Unable to perform Remote Desktop Services installation – Unable to connect to the server by using Windows PowerShell remoting

When starting an RDS farm install today I was presented with an error saying that the server could not be connected to via WinRM, which was odd as the server giving the error was the machine I was running the install from. A screenshot of the error is below;

rds_install_winrm_error

I did a little Googling of the problem and found a number of posts reporting this was related to IPv6 and that the fix or workaround was to disable IPv6. In my eyes this isn’t a workaround, Microsoft do advise against disabling IPv6. So, after a little more thinking about this, I wondered how the WinRM listeners were configured, and in particular the IPv6 listeners. Surprise, surprise, the IPv4 listeners were configured, but the IPv6 listeners simply were empty in Group Policy. An empty listener address range in policy means those listeners are disabled. Configuring these correctly in the policy and restarting the server then allowed the RDS installation to proceed.

Microsoft do give some detail on how to configure this setting and I just thought I’d share, as disabling IPv6 shouldn’t really be a fix for anything.

Server 2012 and 2012 R2 Disable Or Remove Deduplication On A Volume

I just thought I’d post about this,as it’s something I’ve come up against recently, how to disable deduplication on a volume on Server 2012 or 2012 R2 and inflate the data back to it’s original form. In this example, the volume in question is E:

So let’s start with step one;
DO NOT DISABLE DEDUPLICATION ON THE VOLUME
If you disable dedup on the volume first, you simply stop new data being processed, rather than rehydrating your already deduplicated data.

So with that in mind the, step two would be to run the following command in PowerShell;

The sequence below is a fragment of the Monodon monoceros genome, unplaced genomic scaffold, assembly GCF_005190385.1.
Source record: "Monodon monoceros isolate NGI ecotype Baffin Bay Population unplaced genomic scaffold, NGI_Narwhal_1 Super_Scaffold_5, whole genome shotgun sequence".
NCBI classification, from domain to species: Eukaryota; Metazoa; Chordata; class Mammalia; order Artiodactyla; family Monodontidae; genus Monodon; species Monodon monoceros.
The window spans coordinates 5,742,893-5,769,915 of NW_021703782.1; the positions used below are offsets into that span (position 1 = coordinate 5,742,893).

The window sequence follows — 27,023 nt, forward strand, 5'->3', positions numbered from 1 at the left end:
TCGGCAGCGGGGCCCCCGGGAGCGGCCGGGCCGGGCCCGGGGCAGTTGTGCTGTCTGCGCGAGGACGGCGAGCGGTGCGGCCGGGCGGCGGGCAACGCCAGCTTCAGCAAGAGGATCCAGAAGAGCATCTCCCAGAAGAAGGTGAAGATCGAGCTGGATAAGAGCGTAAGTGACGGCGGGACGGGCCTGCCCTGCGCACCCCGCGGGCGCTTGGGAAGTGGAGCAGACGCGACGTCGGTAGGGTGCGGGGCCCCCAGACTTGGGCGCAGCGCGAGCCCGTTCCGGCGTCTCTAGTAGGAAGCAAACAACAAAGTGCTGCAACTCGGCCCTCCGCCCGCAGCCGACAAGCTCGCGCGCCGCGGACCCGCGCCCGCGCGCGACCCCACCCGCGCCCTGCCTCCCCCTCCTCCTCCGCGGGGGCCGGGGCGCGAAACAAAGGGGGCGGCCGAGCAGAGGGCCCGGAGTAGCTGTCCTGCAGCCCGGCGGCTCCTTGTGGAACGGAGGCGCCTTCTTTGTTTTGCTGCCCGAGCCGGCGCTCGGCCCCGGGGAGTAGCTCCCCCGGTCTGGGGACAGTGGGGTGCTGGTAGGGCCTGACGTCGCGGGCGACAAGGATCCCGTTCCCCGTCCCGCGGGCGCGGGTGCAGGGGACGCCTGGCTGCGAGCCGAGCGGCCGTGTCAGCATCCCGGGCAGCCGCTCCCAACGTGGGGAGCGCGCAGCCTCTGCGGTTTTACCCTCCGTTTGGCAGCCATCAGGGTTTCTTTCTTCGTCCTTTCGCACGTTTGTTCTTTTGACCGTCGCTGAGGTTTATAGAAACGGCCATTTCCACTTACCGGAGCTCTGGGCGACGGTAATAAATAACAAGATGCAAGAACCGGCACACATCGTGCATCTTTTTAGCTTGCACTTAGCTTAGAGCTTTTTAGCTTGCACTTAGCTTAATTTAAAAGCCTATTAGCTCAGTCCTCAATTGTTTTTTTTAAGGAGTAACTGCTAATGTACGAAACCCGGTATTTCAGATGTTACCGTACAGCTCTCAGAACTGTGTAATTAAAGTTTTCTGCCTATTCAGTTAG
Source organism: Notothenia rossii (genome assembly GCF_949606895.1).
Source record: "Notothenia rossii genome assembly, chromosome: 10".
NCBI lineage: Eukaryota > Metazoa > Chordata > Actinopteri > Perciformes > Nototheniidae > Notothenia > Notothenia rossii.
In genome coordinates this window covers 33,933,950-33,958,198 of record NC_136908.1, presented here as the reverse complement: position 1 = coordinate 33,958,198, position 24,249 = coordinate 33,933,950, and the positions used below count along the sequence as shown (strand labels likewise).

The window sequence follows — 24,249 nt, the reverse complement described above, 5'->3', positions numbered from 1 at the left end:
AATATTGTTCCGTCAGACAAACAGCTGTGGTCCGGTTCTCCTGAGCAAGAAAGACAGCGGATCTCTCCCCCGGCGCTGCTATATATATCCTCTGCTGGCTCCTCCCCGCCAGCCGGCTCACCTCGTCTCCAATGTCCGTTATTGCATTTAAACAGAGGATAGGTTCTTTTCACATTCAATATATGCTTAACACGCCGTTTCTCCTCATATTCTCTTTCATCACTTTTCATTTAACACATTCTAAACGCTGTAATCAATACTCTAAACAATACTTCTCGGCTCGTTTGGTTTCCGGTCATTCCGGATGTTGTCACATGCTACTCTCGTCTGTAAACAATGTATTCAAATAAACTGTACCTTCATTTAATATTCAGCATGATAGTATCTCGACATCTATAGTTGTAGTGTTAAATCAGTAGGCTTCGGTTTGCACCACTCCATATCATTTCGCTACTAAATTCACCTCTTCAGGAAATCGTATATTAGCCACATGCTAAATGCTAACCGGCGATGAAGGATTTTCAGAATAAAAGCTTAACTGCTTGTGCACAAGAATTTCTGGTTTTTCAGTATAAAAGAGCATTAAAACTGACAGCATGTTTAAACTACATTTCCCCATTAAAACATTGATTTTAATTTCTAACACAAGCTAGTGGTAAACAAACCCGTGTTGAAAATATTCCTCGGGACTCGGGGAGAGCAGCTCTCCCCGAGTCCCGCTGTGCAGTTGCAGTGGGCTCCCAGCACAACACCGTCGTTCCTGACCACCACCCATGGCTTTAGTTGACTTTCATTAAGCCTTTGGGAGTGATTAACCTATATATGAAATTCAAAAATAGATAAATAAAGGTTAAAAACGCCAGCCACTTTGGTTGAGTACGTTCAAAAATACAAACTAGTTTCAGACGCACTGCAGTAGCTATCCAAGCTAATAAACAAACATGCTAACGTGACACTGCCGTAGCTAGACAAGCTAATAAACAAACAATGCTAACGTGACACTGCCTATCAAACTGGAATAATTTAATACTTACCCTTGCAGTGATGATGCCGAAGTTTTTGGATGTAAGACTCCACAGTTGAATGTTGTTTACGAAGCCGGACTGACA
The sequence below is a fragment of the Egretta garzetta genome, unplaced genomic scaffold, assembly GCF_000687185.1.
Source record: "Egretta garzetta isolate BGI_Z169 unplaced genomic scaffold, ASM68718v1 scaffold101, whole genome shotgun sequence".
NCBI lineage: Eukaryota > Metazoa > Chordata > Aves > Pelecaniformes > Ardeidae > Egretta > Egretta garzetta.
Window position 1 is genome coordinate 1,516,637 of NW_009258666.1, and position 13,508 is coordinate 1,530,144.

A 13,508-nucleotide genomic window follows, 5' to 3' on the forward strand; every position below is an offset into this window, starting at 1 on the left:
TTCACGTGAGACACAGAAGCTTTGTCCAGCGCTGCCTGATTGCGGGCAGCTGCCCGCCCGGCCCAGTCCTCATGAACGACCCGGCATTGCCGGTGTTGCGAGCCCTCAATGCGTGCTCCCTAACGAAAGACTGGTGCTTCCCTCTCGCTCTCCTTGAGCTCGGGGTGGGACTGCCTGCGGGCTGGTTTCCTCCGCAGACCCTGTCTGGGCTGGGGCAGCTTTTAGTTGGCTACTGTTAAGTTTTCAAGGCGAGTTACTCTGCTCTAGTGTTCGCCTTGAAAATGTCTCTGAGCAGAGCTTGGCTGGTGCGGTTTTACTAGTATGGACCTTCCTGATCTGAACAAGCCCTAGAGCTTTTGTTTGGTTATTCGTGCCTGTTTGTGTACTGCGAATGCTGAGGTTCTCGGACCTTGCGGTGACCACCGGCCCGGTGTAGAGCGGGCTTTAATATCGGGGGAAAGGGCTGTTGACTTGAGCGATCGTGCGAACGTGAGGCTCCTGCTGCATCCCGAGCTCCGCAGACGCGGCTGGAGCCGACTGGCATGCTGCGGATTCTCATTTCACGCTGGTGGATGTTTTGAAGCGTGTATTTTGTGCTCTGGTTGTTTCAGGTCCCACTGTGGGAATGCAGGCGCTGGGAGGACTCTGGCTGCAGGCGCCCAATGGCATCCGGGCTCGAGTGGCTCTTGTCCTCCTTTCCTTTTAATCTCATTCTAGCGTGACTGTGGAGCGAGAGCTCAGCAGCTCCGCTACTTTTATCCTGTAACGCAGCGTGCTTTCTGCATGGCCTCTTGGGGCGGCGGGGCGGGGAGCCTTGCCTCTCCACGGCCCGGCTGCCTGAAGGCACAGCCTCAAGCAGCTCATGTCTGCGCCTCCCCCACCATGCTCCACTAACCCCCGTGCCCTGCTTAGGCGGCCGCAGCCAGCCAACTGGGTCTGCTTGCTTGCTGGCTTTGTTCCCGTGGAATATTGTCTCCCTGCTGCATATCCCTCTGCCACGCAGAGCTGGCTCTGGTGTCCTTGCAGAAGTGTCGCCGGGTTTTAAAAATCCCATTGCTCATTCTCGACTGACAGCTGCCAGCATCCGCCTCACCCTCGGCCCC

Start-DedupJob -Type Unoptimization -Volume E: -Full

When that job has completed, which you can check with the Get-DedupJob
command step three is to run the following command to start your garbage collection on the volume;
Start-DedupJob -Type GarbageCollection -Volume E: -Full

Finally, after that, step four is to turn off dedup on the volume with the following command;
Disable-DedupVolume -Volume E:

And that should save you any unnecessary drama.

Note
When all this is done, the volume will still show in some places like server manager sat at 0% deduplication rate, which is fine, as we’ve turned it off. I would guess this is just a bug, but it seems once a volume has been touched by the deduplication processes, it never goes back to a blank value for dedup rate.

Adding name servers to multiple DNS zones with PowerShell

I ran into a little problem today where I needed to add multiple DNS servers as name servers to multiple DNS zones all in one go. So this is essentially adding NS resource records to a zone, but doing it for multiple zones all at once. Yes I could have done them manually, but that’s boring and time consuming. So, here’s a quick one-liner that does the trick, obviously substitute in your DNS server and name server FQDNs in the correct places. If it fails for any reason it will continue on, but report the zone it failed on.

Get-DnsServerZone -ComputerName dnsserver.domain.com | where {$_.zonetype -eq "primary" -or $_.zonetype -eq "secondary"} | ForEach-Object {try {Add-DnsServerResourceRecord -ZoneName $_.zonename -ns -ComputerName dnsserver.domain.com -name $_.zonename -NameServer newdnsserver.domain.com -ea:stop} catch {"$_"}}

Hope someone finds that useful.